Bugs Bunny is a fictional character who appears in the Looney Tunes and Merrie Melodiesanimated films produced by Leon Schlesinger Productions, which became Warner Bros. Cartoons in 1945. In 2002, he was named by TV Guide as the greatest cartoon character of all time, an honor he shares with Mickey Mouse. Currently, he is the corporate mascot for Warner Brothers, especially its animated productions. Bugs starred in 163 shorts in the Golden Age of American animation, and made cameos in three others along with a few appearances in non-animated films. series of
According to Bugs Bunny: 50 Years and Only One Grey Hare, he was "born" in 1940 in
Brooklyn, New York, created by Tex Avery (who directed A Wild Hare, Bugs Bunny's debut) and Robert McKimson (who created the definitive Bugs Bunny character design), among many others. According to Mel Blanc, the character's original voice actor, Bugs Bunny has a Flatbush accent, an equal blend of the Bronx and Brooklyn dialects (of the New York Accent). His catchphrase is a casual "Eh...what's up, doc?", usually said while chewing a carrot. His other popular phrases include "Of course you realize...this means war" and "Ain't I a stinker?"
An unnamed rabbit bearing some of the personality, if not physical characteristics of Bugs, first appeared in the cartoon short Porky's Hare Hunt, released on April 30, 1938. Co-directed by Ben Hardaway and an uncredited Cal Dalton (who was responsible for the initial design of the rabbit), this short had a theme almost identical to that of the 1937 cartoon, Porky's Duck Hunt (directed by Tex Avery), which had introduced Daffy Duck. Porky Pig was again cast as a hunter tracking another nutty prey who seemed less interested in escape than in driving his pursuer insane; this short replaced the black duck with a small white rabbit. The rabbit introduces himself with the odd expression "Jiggers, fellers", and Mel Blanc gave the rabbit nearly the voice and laugh that he would later use for Woody Woodpecker. This cartoon also features the famous Groucho Marx line that Bugs would use many times: "Of course you know, this means war!" The rabbit developed a following from the audience viewing this cartoon which inspired the Schlesinger staff to further develop the character.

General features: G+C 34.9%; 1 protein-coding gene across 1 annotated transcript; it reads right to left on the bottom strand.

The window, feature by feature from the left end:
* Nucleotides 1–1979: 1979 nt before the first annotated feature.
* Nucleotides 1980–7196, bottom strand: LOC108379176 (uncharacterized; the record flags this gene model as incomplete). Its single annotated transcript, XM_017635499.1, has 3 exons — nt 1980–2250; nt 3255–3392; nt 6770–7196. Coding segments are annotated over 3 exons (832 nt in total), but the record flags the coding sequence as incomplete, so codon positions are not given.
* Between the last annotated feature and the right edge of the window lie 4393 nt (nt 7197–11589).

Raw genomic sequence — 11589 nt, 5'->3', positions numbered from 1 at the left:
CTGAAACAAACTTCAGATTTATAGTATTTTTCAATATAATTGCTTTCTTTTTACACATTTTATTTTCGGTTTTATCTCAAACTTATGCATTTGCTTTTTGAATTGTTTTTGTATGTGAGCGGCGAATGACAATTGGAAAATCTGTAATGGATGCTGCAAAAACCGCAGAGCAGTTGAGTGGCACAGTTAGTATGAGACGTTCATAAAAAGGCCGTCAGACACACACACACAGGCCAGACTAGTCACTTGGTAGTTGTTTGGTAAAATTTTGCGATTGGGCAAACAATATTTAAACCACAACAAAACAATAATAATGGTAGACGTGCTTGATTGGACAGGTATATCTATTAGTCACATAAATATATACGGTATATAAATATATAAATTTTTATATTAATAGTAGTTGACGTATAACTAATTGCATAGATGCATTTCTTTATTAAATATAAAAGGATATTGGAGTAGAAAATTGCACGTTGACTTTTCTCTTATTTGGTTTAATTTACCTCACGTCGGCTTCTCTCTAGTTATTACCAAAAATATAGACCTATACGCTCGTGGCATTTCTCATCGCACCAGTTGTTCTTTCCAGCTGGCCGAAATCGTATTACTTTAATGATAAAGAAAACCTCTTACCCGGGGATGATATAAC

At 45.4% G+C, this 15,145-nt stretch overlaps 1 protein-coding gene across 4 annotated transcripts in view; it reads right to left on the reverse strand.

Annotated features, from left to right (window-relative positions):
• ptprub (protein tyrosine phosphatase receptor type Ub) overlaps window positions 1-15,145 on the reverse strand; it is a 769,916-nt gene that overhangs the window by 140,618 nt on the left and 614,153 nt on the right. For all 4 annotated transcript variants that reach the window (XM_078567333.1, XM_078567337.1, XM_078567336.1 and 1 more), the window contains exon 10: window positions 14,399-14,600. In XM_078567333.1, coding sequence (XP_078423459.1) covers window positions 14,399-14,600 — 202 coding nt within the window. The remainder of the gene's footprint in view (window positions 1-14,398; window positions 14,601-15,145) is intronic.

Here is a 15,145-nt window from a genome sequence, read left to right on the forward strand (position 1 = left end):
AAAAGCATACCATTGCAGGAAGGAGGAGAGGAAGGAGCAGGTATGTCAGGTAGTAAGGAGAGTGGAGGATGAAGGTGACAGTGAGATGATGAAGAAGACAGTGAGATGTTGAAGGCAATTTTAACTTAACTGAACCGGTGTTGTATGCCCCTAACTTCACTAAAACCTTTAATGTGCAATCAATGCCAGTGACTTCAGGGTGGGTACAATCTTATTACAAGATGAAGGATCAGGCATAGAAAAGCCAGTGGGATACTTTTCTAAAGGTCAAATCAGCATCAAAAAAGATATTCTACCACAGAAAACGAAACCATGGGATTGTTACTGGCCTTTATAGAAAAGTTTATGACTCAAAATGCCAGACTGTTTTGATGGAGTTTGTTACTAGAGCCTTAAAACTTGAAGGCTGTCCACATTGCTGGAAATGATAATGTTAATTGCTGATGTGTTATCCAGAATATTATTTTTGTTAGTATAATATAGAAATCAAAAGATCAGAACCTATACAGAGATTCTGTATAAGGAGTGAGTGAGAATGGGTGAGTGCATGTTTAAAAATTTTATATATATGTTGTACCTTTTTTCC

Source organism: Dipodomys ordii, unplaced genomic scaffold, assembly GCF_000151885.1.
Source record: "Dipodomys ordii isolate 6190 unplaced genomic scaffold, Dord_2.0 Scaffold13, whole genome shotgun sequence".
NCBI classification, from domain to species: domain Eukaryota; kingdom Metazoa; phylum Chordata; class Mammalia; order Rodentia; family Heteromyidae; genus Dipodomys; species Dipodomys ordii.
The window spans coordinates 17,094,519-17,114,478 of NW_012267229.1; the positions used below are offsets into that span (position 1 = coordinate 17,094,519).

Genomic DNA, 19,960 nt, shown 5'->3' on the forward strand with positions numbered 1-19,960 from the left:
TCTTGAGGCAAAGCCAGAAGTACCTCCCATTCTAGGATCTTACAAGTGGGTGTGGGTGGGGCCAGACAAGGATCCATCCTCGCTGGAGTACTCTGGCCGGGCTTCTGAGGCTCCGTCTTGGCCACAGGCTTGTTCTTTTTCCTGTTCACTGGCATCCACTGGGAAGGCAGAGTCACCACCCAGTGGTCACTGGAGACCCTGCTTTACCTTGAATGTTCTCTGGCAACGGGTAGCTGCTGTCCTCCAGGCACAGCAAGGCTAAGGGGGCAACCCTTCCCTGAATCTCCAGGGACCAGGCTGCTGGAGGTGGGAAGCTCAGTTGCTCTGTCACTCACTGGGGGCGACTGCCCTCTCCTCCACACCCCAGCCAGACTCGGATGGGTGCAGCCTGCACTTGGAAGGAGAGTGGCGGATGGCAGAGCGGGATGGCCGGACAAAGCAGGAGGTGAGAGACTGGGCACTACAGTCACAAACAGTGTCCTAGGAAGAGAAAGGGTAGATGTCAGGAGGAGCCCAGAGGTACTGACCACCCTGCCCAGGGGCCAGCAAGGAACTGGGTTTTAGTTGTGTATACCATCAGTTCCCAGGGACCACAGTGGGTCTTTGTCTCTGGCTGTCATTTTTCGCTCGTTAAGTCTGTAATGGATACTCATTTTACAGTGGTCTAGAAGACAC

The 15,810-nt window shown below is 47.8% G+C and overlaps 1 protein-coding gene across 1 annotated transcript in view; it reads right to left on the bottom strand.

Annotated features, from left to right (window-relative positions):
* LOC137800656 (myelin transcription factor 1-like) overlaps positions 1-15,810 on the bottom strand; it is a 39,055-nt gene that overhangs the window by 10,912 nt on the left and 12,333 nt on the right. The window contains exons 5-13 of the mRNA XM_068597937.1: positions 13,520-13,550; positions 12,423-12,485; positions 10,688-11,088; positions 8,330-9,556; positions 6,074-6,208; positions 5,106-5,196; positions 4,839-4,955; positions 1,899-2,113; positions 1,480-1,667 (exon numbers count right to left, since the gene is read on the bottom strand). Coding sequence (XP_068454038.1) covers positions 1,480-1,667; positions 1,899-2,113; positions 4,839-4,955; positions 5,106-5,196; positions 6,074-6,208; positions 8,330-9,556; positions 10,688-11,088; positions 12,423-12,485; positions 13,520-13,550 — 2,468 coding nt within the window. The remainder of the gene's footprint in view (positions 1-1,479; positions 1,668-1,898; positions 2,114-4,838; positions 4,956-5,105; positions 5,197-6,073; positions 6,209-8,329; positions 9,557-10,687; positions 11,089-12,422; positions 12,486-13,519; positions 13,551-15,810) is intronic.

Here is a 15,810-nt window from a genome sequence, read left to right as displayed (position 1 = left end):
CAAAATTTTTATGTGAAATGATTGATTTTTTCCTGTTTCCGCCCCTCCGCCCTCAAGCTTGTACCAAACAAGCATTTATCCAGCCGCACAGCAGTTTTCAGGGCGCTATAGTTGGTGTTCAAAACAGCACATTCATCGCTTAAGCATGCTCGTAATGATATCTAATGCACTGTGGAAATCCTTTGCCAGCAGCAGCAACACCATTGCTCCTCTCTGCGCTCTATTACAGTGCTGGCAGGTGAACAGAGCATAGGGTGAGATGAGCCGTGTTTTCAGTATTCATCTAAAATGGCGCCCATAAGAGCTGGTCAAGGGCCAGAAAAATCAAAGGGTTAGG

Jones, where he is the pet rabbit of unseen character Sham-Fu the Magician. Two dogs, fleeing the local dogcatcher, enter his absent master's house. The rabbit harasses them, but is ultimately bested by the bigger of the two dogs.
His third appearance was in another 1939 cartoon, Hare-um Scare-um, directed by Dalton and Hardaway. This short, the first where he was depicted as a gray bunny instead of a white one, is also notable both for the rabbit's first singing role. Charlie Thorson, lead animator on the short, was the first to give the character a name. He had written "Bugs' Bunny" on the model sheet that he drew for Hardaway, implying that he considered the rabbit model sheet to be Hardaway's property. In promotional material for the short (such as a surviving 1939 presskit), the name on the model sheet was altered to become the rabbit's own name: "Bugs" Bunny (quotation marks only used at the very beginning), evidently named in honor of "Bugs" Hardaway.
In Chuck Jones' Elmer's Candid Camera the rabbit first encounters Elmer Fudd. This rabbit has more of a physical resemblance to the present-day Bugs, being taller and having a more similar face. The voice for this rabbit, however, was not similar to the well-known Brooklyn-Bronx accent, but spoke in a rural drawl. In Robert Clampett's 1940 Patient Porky, a similar rabbit appears to trick the audience into thinking that 750 rabbits have been born (however the design is of the earlier white rabbit).
In his later years, Mel Blanc stated that a proposed name was "Happy Rabbit".[Ironically, the only time the name "Happy" was used was in reference to Bugs Hardaway. In the cartoon Hare-um Scare-um, the newspaper headline reads, "Happy Hardaway"